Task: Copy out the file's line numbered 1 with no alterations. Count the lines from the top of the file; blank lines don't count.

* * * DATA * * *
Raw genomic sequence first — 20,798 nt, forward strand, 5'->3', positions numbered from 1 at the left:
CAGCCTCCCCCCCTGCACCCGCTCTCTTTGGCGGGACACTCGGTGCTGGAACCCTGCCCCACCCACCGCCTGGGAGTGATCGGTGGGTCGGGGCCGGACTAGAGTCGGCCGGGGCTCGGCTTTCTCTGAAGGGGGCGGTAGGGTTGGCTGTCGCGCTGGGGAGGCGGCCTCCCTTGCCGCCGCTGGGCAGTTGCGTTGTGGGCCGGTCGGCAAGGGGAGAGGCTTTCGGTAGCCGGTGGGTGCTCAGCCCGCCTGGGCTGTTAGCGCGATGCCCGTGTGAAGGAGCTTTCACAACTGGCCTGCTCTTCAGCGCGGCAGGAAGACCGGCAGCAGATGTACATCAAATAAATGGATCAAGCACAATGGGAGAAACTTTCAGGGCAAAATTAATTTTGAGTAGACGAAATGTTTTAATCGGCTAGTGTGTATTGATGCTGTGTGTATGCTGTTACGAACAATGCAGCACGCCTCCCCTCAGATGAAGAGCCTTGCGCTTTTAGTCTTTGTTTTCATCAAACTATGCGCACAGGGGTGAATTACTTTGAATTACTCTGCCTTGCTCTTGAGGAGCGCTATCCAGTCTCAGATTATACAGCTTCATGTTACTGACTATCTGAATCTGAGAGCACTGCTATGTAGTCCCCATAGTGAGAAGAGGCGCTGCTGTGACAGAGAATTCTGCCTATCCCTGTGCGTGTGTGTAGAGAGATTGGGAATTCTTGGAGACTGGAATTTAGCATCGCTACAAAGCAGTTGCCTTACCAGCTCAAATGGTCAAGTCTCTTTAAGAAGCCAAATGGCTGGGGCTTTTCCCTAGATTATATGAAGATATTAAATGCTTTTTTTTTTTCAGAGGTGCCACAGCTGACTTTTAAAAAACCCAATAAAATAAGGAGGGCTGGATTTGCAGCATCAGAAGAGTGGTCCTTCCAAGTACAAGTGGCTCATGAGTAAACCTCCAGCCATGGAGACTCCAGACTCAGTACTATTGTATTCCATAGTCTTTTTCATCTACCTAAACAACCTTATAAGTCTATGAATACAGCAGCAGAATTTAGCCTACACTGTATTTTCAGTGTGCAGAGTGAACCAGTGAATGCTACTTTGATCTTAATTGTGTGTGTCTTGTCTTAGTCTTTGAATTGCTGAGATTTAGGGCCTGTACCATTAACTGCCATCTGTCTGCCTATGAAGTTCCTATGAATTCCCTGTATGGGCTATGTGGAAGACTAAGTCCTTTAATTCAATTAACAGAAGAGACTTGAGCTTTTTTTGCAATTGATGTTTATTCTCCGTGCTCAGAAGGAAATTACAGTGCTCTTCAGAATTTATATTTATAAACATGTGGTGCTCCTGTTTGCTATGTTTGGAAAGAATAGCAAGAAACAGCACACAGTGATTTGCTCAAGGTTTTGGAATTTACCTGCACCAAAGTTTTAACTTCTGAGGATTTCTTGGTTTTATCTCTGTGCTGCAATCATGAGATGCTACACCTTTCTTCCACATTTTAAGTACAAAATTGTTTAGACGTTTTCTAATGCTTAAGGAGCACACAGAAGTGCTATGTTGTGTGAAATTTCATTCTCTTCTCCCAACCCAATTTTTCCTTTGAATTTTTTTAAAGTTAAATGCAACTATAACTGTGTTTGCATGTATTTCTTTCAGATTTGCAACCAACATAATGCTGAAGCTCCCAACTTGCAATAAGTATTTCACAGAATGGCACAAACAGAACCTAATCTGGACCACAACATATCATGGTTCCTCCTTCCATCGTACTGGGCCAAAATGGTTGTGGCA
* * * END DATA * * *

Raw genomic sequence first — 20,798 nt, forward strand, 5'->3', positions numbered from 1 at the left: